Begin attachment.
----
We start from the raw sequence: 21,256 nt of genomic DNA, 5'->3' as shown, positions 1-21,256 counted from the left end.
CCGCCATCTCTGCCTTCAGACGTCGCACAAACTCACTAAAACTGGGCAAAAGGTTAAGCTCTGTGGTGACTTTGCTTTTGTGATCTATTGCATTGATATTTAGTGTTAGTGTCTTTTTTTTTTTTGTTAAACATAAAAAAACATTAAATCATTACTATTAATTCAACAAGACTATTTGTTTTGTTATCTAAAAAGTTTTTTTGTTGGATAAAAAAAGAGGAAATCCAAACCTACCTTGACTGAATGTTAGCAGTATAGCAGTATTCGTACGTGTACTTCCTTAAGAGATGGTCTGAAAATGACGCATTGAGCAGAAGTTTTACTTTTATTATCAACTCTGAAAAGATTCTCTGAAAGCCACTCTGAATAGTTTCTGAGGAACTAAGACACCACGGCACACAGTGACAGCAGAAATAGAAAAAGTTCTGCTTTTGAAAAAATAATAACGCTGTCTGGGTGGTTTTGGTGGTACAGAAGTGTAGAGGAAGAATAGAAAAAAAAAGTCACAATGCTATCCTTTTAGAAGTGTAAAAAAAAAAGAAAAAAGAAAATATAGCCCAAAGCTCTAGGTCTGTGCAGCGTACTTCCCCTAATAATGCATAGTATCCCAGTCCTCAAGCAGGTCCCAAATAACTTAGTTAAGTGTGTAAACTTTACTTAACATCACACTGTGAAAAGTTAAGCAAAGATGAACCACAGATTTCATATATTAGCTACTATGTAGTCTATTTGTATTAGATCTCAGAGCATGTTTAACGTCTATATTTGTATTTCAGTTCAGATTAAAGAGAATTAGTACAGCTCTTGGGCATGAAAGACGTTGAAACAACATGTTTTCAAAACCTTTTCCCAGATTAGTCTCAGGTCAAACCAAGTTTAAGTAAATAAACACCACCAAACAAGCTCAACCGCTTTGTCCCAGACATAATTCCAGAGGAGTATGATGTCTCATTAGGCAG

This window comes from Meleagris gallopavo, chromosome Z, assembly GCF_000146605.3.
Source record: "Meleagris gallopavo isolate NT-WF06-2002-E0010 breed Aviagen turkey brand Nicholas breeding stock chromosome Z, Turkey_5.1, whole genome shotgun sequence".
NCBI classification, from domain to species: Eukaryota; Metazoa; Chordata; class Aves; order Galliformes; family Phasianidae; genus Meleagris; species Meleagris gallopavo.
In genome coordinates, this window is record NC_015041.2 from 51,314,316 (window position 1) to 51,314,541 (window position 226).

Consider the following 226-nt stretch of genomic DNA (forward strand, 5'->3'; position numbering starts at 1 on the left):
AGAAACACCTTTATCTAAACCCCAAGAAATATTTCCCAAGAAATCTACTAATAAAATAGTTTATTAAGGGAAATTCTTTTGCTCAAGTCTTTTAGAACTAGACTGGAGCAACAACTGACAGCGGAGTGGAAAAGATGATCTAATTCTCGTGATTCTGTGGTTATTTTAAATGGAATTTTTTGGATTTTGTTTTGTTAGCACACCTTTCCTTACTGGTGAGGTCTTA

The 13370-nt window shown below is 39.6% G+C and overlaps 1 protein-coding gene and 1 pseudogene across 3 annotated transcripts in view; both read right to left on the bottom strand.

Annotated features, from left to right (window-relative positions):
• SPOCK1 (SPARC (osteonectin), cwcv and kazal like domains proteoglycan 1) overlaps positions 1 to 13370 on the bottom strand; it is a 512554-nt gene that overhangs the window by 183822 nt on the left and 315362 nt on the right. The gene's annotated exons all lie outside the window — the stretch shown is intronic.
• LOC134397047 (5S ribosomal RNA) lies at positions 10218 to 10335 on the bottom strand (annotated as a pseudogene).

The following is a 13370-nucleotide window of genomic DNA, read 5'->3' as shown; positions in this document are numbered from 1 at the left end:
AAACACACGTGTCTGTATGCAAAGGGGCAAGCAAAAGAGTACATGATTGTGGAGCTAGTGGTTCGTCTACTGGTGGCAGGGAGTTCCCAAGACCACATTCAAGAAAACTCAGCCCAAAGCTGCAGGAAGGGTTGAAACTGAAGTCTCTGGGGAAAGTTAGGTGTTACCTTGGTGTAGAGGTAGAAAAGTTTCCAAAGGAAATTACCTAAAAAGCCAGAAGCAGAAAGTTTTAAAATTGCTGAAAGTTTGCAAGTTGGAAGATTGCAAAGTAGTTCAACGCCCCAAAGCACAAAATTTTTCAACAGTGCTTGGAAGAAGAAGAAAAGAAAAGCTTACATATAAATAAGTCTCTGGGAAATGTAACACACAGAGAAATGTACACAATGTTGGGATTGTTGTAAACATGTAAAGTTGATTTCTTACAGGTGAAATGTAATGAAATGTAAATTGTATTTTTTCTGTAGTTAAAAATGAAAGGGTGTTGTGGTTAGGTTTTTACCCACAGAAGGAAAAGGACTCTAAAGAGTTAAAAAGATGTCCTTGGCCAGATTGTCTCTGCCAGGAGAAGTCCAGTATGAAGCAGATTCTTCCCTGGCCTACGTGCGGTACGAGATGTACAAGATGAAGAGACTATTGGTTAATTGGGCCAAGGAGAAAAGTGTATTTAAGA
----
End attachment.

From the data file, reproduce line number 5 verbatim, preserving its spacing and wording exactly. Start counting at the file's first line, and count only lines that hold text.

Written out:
NCBI classification, from domain to species: Eukaryota; Metazoa; Chordata; class Aves; order Galliformes; family Phasianidae; genus Meleagris; species Meleagris gallopavo.